Originally designed as a trainer, the Anglo-French Sepecat jet became a Cold War strike/attack aircraft of impressive capability, and despite an initial reputation for lack of performance, it proved a critical role in numerous operations. Equipped with the latest in weapon-aiming and navigational equipment, it eventually became the backbone of the RAF's tactical strike-attack and recce forces for a decade from the mid-1970s.
Jaguar Boys – pilots, engineer and ground crew – tell of the aircraft's drawbacks and joys, their sadness at losses, and their pleasure at its development into a readily-deployable and outstandingly-capable fighter-bomber for the post-Cold War era before the Gulf War signalled the start of a hectic sequence of operational adventures and upgrades with action over Iraq and in the Balkans.
'On operations it surprised everybody with its adaptability,' said Group Captain Hall. 'In the Gulf Conflict it flew more missions per airframe than any other British type, moreover without any losses. It played its part in the increasingly unstable world order thereafter and then it was cut off in its prime.'
The book – which he believes, will appeal to military enthusiasts and former and serving RAF Personnel - is slightly irreverent, with some of the less positive aspects of the Jaguar detailed such as the accidents and other hairy moments.
'I think the Jaguar's finest hour was in the final few years; it ended up a most extraordinary and capable aircraft and very different from how it was when it was first introduced, mainly through electronic upgrades while the airframe remained virtually the same.
'It was very easy to deploy, toward the end the squadrons were extremely well practised at packing up and moving on. When they were deployed operationally they could be up and gone very quickly to perform in active theatre.'
Ian Hall joined the RAF at 18 and during seven fighter-bomber tours with two on Jaguars, flew five different operational types including Hunter, Phantom and Tornado. He served in Bahrain, Germany, Belgium, Norway and Canada. On Tornado, he was 31 Squadron commanding officer and now edits the 31 Squadron newsletter. His last role was as a Group Captain and assistant director of Air Ops at the MoD in London before retiring from the RAF aged 50 in 1998. He later flew civilian aircraft for Flybe and KLM from Norwich Airport.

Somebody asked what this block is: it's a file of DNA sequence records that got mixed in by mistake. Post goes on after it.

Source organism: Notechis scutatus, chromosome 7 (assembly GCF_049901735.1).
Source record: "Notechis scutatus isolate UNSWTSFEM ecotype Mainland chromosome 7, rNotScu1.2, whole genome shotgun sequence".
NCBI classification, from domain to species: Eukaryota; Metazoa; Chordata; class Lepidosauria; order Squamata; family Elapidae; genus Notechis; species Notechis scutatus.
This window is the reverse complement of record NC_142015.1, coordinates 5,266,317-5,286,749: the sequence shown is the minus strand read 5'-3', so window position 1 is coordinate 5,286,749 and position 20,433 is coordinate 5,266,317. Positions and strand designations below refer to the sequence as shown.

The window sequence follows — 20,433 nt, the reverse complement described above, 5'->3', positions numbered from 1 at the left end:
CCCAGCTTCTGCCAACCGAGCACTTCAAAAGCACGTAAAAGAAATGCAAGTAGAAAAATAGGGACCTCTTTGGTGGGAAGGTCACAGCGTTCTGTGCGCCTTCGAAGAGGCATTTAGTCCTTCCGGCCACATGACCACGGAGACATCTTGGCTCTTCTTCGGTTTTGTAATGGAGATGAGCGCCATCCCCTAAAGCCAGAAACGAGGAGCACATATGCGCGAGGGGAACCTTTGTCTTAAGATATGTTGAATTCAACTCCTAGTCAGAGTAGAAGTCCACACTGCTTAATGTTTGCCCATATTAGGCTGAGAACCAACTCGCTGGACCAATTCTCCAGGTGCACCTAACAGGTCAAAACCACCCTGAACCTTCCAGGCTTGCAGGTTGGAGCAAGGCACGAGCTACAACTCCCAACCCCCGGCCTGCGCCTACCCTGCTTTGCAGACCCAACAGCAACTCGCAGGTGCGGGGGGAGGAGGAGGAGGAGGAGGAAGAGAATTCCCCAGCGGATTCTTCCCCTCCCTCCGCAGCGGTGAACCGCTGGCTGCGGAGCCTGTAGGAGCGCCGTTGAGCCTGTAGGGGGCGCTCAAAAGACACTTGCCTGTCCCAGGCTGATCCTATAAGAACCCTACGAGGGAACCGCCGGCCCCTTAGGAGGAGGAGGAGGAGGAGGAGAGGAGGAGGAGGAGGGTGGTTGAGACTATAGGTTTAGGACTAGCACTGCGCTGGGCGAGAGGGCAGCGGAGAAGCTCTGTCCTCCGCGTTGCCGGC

Now 66, he lives in Horstead, near Coltishall, from where he reflects fondly on the sound of the Jaguars overhead in years gone by.
'After I had finished flying the Jaguar, I used to have what I called the first 'sign of spring'. It was not the birds or the bees, it was the Jaguar display pilot beginning his work up for the new season. He would start high and then gradually get clearance to perform lower and lower until he was screaming across the rooftops.'
One question that could be asked, considering the longevity of some of these warplanes is was the Jaguar retired too soon?
'The Typhoon is doing the job now and is clearly a far more capable aircraft. On the other hand, there was a gap wen the Jaguar was first stood down and it was so easy to deploy and like many defence assets it would have been better running a little longer.'
Jaguar Boys – True Tales from Operators of the Big Cat in Peace and War is published on July 14 at £20. There will be a Norwich launch of the book with Ian Hall joined for the evening by retired Squadron Leader David Bagshaw (one of the book's contributors) in the Jarrold Book Department, London Street, Norwich, on Thursday, July 17, at 6pm. Tickets are £5 and available from Jarrolds, by calling 01603 660661 or from www.jarrold.co.uk/events